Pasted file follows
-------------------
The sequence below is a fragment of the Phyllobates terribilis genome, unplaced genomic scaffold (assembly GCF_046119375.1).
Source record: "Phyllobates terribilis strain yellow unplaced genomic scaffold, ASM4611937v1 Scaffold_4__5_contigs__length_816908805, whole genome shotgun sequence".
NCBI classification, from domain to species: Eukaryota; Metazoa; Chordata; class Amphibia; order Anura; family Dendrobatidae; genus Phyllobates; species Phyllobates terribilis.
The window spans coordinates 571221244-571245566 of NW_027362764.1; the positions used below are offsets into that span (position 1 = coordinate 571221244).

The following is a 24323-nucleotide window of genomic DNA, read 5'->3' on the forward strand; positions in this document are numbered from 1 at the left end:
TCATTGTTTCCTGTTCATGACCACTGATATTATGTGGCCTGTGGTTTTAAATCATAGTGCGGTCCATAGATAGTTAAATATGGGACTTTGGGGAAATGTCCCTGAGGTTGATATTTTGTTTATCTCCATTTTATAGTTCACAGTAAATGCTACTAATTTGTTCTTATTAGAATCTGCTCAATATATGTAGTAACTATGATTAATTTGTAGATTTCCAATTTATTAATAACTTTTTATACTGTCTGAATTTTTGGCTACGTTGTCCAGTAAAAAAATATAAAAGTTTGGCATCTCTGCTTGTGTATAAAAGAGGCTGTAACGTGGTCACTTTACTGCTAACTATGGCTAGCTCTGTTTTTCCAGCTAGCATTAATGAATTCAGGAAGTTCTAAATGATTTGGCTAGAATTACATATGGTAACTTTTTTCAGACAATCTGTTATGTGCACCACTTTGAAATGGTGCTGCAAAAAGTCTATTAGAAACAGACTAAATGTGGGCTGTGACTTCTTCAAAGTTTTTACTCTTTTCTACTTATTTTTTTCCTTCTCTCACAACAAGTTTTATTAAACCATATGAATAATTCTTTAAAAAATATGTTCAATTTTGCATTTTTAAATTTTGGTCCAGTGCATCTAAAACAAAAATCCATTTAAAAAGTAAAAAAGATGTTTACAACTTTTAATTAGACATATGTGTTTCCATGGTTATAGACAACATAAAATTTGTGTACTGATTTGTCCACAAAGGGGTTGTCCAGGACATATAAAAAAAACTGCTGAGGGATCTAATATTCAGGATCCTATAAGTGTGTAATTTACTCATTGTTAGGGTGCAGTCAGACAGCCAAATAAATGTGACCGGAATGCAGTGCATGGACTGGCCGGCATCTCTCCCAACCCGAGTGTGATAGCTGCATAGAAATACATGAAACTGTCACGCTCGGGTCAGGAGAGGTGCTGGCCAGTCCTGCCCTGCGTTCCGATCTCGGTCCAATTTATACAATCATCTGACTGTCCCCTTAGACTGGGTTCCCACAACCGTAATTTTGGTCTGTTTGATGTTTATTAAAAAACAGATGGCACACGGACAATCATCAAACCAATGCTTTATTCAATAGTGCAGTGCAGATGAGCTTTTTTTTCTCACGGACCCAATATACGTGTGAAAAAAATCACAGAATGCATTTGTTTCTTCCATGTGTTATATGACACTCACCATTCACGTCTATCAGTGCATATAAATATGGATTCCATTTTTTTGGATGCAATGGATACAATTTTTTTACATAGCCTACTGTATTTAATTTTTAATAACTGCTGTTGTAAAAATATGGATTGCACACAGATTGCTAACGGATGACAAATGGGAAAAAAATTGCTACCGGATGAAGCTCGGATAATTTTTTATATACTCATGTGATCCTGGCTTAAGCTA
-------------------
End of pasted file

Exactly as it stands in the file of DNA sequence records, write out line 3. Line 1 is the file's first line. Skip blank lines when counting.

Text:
NCBI classification, from domain to species: Eukaryota; Metazoa; Chordata; class Amphibia; order Anura; family Dendrobatidae; genus Phyllobates; species Phyllobates terribilis.